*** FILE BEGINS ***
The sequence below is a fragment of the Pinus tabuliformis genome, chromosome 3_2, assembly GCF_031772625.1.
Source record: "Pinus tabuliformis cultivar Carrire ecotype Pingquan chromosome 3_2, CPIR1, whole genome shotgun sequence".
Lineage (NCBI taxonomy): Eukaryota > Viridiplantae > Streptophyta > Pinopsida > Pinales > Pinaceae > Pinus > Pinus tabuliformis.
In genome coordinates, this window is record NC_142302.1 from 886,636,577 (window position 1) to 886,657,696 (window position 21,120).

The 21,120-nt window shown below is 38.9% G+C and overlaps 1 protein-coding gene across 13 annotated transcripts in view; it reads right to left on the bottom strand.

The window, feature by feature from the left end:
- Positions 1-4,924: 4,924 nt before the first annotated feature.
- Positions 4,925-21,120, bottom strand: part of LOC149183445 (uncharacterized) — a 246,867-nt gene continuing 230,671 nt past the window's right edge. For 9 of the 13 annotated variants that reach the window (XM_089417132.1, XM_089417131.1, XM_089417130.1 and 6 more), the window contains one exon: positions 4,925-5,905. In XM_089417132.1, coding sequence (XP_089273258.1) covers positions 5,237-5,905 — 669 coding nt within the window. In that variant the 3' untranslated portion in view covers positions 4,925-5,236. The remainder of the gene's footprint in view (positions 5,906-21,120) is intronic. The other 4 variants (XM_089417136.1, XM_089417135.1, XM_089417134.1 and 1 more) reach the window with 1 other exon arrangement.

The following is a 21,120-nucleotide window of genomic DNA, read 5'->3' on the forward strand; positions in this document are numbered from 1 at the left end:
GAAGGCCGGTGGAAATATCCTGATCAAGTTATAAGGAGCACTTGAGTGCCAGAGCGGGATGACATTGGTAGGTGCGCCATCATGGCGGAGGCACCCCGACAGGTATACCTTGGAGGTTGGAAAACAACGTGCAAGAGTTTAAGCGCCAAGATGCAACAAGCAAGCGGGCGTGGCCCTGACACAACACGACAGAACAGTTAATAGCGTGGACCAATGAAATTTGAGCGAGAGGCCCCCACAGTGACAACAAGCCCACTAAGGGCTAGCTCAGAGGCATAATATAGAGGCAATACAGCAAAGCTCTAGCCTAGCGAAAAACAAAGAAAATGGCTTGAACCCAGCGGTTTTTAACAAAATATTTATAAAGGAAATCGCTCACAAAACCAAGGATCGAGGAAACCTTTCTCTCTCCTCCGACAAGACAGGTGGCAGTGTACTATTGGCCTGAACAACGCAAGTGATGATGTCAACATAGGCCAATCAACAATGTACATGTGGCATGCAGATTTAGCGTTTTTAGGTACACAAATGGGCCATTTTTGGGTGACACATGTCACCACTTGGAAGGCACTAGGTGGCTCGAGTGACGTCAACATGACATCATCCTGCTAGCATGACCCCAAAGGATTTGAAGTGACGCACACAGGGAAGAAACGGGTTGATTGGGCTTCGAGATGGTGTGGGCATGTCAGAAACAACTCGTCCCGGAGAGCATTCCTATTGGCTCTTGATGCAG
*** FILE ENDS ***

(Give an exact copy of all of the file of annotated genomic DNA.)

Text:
The sequence below is a fragment of the Pinus tabuliformis genome, chromosome 3_2, assembly GCF_031772625.1.
Source record: "Pinus tabuliformis cultivar Carrire ecotype Pingquan chromosome 3_2, CPIR1, whole genome shotgun sequence".
Lineage (NCBI taxonomy): Eukaryota > Viridiplantae > Streptophyta > Pinopsida > Pinales > Pinaceae > Pinus > Pinus tabuliformis.
In genome coordinates, this window is record NC_142302.1 from 886,636,577 (window position 1) to 886,657,696 (window position 21,120).

The 21,120-nt window shown below is 38.9% G+C and overlaps 1 protein-coding gene across 13 annotated transcripts in view; it reads right to left on the bottom strand.

The window, feature by feature from the left end:
- Positions 1-4,924: 4,924 nt before the first annotated feature.
- Positions 4,925-21,120, bottom strand: part of LOC149183445 (uncharacterized) — a 246,867-nt gene continuing 230,671 nt past the window's right edge. For 9 of the 13 annotated variants that reach the window (XM_089417132.1, XM_089417131.1, XM_089417130.1 and 6 more), the window contains one exon: positions 4,925-5,905. In XM_089417132.1, coding sequence (XP_089273258.1) covers positions 5,237-5,905 — 669 coding nt within the window. In that variant the 3' untranslated portion in view covers positions 4,925-5,236. The remainder of the gene's footprint in view (positions 5,906-21,120) is intronic. The other 4 variants (XM_089417136.1, XM_089417135.1, XM_089417134.1 and 1 more) reach the window with 1 other exon arrangement.

The following is a 21,120-nucleotide window of genomic DNA, read 5'->3' on the forward strand; positions in this document are numbered from 1 at the left end:
GAAGGCCGGTGGAAATATCCTGATCAAGTTATAAGGAGCACTTGAGTGCCAGAGCGGGATGACATTGGTAGGTGCGCCATCATGGCGGAGGCACCCCGACAGGTATACCTTGGAGGTTGGAAAACAACGTGCAAGAGTTTAAGCGCCAAGATGCAACAAGCAAGCGGGCGTGGCCCTGACACAACACGACAGAACAGTTAATAGCGTGGACCAATGAAATTTGAGCGAGAGGCCCCCACAGTGACAACAAGCCCACTAAGGGCTAGCTCAGAGGCATAATATAGAGGCAATACAGCAAAGCTCTAGCCTAGCGAAAAACAAAGAAAATGGCTTGAACCCAGCGGTTTTTAACAAAATATTTATAAAGGAAATCGCTCACAAAACCAAGGATCGAGGAAACCTTTCTCTCTCCTCCGACAAGACAGGTGGCAGTGTACTATTGGCCTGAACAACGCAAGTGATGATGTCAACATAGGCCAATCAACAATGTACATGTGGCATGCAGATTTAGCGTTTTTAGGTACACAAATGGGCCATTTTTGGGTGACACATGTCACCACTTGGAAGGCACTAGGTGGCTCGAGTGACGTCAACATGACATCATCCTGCTAGCATGACCCCAAAGGATTTGAAGTGACGCACACAGGGAAGAAACGGGTTGATTGGGCTTCGAGATGGTGTGGGCATGTCAGAAACAACTCGTCCCGGAGAGCATTCCTATTGGCTCTTGATGCAG